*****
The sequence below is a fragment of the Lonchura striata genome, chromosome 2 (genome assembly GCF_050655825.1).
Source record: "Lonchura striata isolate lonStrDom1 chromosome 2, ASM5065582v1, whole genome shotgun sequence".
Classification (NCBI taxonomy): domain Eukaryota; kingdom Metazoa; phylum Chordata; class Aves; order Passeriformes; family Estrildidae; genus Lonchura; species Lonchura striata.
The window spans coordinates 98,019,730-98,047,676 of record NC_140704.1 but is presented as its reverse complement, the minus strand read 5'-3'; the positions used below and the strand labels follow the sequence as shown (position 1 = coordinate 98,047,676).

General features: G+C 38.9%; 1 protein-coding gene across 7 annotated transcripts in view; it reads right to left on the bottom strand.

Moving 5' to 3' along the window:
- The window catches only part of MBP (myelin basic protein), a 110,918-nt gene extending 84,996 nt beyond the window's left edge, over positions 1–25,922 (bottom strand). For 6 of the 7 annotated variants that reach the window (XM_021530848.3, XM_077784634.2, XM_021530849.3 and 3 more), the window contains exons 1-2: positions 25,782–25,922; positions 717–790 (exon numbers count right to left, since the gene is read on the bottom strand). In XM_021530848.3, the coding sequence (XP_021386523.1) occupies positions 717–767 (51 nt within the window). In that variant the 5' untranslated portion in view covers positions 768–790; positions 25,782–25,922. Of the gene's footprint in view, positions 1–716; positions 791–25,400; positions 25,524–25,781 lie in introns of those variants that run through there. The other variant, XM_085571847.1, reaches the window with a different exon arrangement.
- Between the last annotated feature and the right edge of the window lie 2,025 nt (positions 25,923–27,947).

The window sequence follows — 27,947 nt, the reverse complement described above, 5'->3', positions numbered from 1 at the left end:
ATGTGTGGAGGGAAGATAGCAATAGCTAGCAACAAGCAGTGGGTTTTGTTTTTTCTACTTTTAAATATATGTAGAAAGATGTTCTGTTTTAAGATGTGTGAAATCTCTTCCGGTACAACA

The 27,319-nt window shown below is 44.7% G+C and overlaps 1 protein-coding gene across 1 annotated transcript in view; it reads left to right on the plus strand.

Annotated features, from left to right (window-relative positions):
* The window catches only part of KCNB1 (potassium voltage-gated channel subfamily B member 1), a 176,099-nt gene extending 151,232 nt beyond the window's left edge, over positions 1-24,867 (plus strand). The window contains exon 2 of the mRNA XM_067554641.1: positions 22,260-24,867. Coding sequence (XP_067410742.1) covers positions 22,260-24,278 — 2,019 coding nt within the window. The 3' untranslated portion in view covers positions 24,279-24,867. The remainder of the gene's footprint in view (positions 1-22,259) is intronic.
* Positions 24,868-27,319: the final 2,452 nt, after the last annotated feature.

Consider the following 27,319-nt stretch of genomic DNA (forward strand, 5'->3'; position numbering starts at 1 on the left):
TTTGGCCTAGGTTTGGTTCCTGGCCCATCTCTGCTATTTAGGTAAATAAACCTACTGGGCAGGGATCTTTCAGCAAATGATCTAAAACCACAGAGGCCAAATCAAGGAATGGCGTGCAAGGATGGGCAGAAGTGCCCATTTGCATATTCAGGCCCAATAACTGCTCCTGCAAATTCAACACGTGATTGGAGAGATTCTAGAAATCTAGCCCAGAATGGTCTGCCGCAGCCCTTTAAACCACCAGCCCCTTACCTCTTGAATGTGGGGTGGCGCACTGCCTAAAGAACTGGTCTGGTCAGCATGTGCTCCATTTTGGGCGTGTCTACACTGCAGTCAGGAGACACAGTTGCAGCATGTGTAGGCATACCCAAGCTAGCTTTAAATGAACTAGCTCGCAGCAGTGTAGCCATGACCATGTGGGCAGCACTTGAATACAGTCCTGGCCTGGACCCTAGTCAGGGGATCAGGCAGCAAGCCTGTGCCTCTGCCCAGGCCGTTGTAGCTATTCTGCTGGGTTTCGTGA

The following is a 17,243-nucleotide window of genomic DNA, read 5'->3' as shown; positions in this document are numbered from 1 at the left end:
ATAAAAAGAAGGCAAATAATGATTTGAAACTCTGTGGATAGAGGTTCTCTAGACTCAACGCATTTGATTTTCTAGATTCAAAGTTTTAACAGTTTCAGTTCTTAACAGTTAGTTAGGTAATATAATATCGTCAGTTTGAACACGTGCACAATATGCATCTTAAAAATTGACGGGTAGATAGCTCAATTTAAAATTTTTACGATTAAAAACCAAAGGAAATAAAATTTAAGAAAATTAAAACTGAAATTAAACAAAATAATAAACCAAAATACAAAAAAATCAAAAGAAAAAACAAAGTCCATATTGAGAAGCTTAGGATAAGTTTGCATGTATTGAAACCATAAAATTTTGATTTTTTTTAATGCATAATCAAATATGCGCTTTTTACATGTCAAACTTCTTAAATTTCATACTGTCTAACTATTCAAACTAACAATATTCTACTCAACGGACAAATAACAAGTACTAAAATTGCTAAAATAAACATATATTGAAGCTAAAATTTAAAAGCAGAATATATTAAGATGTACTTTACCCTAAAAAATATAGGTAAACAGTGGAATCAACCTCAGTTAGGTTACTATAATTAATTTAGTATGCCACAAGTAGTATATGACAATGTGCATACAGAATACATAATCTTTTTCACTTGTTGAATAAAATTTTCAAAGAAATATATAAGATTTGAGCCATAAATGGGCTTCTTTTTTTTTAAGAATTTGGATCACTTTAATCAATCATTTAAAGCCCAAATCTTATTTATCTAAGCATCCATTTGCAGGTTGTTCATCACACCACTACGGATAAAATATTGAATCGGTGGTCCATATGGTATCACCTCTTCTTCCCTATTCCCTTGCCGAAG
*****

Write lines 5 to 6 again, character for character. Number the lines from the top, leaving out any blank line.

General features: G+C 38.9%; 1 protein-coding gene across 7 annotated transcripts in view; it reads right to left on the bottom strand.

Moving 5' to 3' along the window: